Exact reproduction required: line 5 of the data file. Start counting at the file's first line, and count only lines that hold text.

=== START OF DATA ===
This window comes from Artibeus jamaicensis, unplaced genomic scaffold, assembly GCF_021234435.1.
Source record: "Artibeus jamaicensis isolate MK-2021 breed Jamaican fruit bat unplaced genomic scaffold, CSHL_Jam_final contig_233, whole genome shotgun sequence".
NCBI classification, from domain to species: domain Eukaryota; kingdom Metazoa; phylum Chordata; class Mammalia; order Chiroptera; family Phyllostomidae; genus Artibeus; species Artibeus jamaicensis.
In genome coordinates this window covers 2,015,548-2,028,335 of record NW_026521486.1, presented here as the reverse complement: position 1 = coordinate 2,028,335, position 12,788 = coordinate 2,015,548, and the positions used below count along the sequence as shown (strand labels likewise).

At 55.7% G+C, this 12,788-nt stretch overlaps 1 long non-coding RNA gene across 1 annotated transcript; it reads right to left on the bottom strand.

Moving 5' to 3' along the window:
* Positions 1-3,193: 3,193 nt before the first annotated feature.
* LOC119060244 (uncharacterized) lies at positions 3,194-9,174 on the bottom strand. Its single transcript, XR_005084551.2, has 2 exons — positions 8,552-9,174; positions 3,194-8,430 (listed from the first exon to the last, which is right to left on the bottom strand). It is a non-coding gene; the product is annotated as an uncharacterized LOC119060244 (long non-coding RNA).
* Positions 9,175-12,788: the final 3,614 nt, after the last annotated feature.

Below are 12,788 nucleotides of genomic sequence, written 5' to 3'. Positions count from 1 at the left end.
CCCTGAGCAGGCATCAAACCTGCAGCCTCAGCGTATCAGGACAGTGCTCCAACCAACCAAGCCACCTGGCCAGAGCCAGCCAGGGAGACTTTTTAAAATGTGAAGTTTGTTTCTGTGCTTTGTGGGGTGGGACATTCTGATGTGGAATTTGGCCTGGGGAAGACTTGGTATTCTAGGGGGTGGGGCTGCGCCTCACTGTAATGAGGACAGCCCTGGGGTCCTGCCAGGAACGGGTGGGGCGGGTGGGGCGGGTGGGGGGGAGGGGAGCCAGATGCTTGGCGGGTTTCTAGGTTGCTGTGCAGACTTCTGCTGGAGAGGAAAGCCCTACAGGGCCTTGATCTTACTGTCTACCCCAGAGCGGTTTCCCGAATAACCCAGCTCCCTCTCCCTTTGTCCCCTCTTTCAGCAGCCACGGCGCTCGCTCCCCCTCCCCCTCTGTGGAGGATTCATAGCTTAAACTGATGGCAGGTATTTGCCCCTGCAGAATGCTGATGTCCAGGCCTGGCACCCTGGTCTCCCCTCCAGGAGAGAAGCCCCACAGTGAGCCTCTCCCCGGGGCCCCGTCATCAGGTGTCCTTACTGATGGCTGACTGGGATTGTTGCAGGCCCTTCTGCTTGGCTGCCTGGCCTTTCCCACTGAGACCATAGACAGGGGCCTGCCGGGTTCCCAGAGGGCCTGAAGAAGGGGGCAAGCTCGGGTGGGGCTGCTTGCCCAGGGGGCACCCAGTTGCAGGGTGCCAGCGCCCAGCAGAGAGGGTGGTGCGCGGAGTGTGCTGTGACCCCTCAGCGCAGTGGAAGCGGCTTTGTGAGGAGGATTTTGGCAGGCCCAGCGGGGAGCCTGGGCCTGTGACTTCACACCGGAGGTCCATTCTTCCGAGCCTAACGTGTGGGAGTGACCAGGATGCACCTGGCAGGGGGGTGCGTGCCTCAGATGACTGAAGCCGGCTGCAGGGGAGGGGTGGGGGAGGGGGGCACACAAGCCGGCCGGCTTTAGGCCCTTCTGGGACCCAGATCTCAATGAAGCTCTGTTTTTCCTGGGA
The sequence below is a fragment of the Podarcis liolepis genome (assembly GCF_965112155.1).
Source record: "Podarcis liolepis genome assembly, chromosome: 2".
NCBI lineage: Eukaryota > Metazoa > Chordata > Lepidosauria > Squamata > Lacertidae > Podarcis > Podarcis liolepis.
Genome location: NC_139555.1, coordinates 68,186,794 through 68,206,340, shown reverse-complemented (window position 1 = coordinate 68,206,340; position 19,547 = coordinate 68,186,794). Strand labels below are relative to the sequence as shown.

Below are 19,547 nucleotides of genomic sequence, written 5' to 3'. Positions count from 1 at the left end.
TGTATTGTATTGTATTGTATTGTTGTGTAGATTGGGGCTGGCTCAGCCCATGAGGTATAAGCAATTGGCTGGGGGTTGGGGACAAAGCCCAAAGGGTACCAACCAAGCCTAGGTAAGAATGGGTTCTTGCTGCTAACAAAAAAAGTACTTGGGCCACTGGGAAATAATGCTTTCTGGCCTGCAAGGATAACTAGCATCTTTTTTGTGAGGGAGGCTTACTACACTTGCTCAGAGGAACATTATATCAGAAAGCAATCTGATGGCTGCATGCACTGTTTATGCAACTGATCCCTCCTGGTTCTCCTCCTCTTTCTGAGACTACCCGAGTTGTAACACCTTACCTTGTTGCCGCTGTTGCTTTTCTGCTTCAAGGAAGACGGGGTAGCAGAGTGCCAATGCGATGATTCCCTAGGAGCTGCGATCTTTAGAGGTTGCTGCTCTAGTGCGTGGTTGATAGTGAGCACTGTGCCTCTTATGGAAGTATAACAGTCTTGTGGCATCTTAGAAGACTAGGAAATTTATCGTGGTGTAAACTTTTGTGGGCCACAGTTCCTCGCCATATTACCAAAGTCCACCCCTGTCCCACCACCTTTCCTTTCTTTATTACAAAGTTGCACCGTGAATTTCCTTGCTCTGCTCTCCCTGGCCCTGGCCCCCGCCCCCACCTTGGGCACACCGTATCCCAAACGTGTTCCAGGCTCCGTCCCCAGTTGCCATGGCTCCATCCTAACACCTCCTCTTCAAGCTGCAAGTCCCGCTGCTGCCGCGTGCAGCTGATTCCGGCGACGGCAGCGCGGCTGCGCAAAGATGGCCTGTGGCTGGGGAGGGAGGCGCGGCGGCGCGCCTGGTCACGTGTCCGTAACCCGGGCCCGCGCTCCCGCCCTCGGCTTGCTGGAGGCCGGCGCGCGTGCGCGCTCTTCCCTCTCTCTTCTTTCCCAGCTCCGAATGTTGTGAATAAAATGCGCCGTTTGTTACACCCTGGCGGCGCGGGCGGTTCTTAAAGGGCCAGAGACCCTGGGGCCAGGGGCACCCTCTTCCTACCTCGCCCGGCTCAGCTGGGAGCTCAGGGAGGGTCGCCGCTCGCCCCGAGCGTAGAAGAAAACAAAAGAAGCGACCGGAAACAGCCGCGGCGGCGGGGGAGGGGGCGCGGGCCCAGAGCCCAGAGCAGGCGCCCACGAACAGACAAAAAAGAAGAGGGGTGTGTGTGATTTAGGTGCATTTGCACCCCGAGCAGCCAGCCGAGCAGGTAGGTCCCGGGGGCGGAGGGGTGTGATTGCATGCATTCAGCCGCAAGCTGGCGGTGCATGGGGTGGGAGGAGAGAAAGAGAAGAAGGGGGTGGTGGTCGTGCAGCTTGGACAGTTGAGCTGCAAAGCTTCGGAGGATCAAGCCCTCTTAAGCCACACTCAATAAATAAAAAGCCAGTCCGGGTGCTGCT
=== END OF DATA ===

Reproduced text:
At 55.7% G+C, this 12,788-nt stretch overlaps 1 long non-coding RNA gene across 1 annotated transcript; it reads right to left on the bottom strand.